Twenty-two Old Copper producing sites in Vilas County, Wisconsin were explored using metal detectors to locate and recover near-surface copper artifacts. Two of these sites (2) were under lakes and streams. Of the 22 sites, 5 possessed one mandril, one site possessed two mandrils and 16 sites did not have any identifiable mandrils. A total of 250 conical copper points were found at the 22 sites.

    One site had a conical point permanently stuck to a mandril. It would not come off. This illustrates a particular hazard of this form of manufacture. In order to effectively manufacture conical copper points, one must not hammer so excessively as to permanently bind the point (mechanically) to the mandril.

    The Fit

    The seven mandrils easily fit into many of the conical points from the same respective site. (Figures 2-4) The fit was quite tight with very little space seen when the conical point was firmly pushed on to the mandril. Figures 10 and 11 show the equal edge spacing of points partially pushed onto their respective mandrils. The conical points were made on their respective mandrils.

    The fit between the points and the mandrils, in most of the cases, were near-perfect presenting a question: why would the manufacturing tools (e.g. mandril) accompany the finished product? In most industries, the tools are kept separate from the completed product. One does not get the lathe with the machined part or the hammer with the forging. Why do we see so many mandrils with the caches of Old Copper implements?

    Roving Workshop Theory

    Many archaeological discoveries expose large groups (caches) of stone points in various stages of manufacture. Preforms are the most common and entail numerous unfinished implements, all showing the same level of production. These are often found scattered at minor sites and old camps as well as at long term habitation locals. Often the tools of manufacture accompany the preforms. These may include antler horns, striking stones, beaver teeth, etc. which are traditionally used in the finer aspects of manufacture (e.g. edge or notch construction). Numerous Old Copper sites show similar situations involving copper where nuggets of float copper are found grouped with a variety of copper performs and finished implements (Figures 2 -and- 3).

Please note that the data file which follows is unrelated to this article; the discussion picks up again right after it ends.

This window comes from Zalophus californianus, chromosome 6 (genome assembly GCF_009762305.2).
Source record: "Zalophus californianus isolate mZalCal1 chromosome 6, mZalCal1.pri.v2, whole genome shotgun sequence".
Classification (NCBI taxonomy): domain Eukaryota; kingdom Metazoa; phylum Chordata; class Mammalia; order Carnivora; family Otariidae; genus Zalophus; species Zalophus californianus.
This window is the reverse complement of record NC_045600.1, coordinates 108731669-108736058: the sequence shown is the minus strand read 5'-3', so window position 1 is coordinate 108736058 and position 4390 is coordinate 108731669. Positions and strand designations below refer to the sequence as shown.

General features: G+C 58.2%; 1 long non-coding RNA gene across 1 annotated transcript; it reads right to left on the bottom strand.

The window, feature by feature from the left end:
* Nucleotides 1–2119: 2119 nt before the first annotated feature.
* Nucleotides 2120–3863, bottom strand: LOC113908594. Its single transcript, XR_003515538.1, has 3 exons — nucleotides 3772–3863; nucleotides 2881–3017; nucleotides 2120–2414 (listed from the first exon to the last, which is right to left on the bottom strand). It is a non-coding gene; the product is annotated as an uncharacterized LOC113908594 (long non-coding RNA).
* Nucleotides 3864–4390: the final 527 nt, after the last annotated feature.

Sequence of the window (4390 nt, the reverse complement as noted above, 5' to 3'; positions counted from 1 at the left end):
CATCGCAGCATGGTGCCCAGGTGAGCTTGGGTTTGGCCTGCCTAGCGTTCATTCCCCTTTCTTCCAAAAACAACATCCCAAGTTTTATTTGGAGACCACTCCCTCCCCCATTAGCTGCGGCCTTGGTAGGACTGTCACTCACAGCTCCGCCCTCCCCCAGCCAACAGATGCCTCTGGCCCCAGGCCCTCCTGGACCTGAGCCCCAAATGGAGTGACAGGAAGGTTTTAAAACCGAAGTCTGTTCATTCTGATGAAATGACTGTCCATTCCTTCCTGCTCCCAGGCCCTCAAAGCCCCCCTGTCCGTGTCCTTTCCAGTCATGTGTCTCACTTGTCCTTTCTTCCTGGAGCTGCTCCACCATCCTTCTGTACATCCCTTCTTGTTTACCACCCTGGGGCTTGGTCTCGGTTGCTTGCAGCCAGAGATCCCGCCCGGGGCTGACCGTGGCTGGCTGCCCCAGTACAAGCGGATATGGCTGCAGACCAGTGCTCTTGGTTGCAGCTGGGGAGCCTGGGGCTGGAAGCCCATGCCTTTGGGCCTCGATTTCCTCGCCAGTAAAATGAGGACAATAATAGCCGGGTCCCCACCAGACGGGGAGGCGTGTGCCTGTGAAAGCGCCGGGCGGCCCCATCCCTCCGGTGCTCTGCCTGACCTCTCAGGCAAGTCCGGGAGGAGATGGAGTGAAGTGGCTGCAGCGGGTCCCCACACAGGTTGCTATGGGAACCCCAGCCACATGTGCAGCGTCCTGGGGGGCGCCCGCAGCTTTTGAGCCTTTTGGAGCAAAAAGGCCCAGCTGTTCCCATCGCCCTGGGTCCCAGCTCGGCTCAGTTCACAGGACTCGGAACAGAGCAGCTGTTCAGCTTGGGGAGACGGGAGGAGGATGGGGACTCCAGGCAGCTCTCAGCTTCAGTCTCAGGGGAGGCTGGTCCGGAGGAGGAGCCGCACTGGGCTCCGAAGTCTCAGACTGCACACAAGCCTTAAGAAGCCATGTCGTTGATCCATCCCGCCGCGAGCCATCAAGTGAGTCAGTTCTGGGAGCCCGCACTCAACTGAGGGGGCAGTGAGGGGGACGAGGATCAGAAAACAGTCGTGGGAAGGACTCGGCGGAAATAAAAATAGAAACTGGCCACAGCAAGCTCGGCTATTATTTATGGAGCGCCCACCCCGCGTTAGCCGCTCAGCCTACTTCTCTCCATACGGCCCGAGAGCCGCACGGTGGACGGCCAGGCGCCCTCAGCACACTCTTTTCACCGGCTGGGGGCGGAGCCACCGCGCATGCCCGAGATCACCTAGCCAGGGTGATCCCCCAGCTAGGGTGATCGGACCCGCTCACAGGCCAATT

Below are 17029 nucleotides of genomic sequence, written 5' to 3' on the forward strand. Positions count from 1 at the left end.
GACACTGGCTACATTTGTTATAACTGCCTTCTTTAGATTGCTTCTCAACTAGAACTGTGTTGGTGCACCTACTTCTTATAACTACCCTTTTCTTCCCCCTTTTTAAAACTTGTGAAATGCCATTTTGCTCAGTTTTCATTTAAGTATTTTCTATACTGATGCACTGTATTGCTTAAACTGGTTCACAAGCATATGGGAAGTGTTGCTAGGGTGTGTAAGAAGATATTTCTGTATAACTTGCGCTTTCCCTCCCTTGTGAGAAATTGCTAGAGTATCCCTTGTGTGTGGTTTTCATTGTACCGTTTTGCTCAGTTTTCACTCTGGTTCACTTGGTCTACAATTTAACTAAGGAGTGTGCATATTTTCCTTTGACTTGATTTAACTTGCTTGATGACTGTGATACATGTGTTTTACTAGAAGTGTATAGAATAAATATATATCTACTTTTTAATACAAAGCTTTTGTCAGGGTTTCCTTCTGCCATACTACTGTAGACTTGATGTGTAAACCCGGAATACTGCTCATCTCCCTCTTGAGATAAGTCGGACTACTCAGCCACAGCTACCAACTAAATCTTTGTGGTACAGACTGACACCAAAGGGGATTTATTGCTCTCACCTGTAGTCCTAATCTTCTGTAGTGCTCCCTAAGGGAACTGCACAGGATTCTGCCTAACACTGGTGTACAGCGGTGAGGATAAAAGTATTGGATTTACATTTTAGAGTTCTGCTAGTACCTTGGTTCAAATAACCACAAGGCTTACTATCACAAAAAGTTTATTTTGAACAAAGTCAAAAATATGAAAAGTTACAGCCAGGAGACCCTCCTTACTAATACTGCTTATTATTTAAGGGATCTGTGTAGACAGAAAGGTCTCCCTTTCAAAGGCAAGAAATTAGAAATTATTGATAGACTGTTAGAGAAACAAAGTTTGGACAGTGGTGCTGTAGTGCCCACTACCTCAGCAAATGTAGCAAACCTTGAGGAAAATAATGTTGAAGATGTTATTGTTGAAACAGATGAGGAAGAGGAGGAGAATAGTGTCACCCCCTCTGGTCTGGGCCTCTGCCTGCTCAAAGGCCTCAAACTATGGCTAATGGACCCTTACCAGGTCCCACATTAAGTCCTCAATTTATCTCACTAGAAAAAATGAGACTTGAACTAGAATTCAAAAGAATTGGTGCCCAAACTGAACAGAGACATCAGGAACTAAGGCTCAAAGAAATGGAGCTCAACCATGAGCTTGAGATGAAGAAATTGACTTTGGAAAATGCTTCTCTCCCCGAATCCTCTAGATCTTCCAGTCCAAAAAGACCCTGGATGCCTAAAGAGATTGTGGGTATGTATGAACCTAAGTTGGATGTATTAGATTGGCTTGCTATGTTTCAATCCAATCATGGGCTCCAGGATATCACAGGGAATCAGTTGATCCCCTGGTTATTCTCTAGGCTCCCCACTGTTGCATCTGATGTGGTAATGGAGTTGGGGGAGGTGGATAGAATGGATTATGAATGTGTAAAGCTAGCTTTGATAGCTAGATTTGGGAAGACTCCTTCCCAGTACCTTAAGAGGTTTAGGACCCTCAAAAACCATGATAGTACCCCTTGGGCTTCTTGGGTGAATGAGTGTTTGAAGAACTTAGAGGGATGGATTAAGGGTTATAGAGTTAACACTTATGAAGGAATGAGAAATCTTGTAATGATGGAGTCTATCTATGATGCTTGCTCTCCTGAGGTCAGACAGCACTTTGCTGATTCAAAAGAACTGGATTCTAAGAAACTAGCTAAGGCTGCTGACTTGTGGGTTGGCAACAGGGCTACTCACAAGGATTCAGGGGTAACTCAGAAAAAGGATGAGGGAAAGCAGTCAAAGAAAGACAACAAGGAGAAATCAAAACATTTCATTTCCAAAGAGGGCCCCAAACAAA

It appears that the ancient natives worked on the implements as they traveled and, in all probability, traded them. An individual or group of individuals would secure a batch of stone or copper preforms from a community which specialized in mining/collecting the raw product and then partially refined it (making performs). They would transport the performs to "market" which often would require long journeys. During the trip, when not traveling (e.g. night, bad weather), the merchants would work on the preforms, refining them into finished products. This would consume significant amounts of otherwise useless "downtime" and enhance the value of the product when it finally reached the intended market be it middlemen or the consumer. These seem to be single type operations where only stone or only copper is found; seldom both. These traders were specialists.

    Figure 3 - Copper collection from another Wisconsin site showing a short mandril with a close-fitting conical point. Fish hooks, awls, knives and hammered copper nuggets were also found at the site.

    The discovery of tools like mandrils and preforms or finished implements (stone or copper) is compelling evidence for this practice. Occasionally caches of these implements would be buried or otherwise lost and later discovered by the archaeologist. I believe that these collections of copper mandrils, fitted conical points and other Old Copper metal artifacts (along with collections of slightly hammered copper nuggets) are diagnostic for traveling workshops as described above.


    Approximately one third of the 22 Old Copper sites examined show close-fit evidence of the use of metal mandrils in the manufacture of conical copper points. These tools and products are found in caches exhibiting partially worked "preforms" which suggests the existence of an archaic period trade system where bulk natural copper was refined into finished products during transportation to market.

    Figure 4


    I would like to thank Andent, Inc., Alan Stone-metallurgist and Steve Livermore, archaeologist for their invaluable assistance.

    Used by permission of the publisher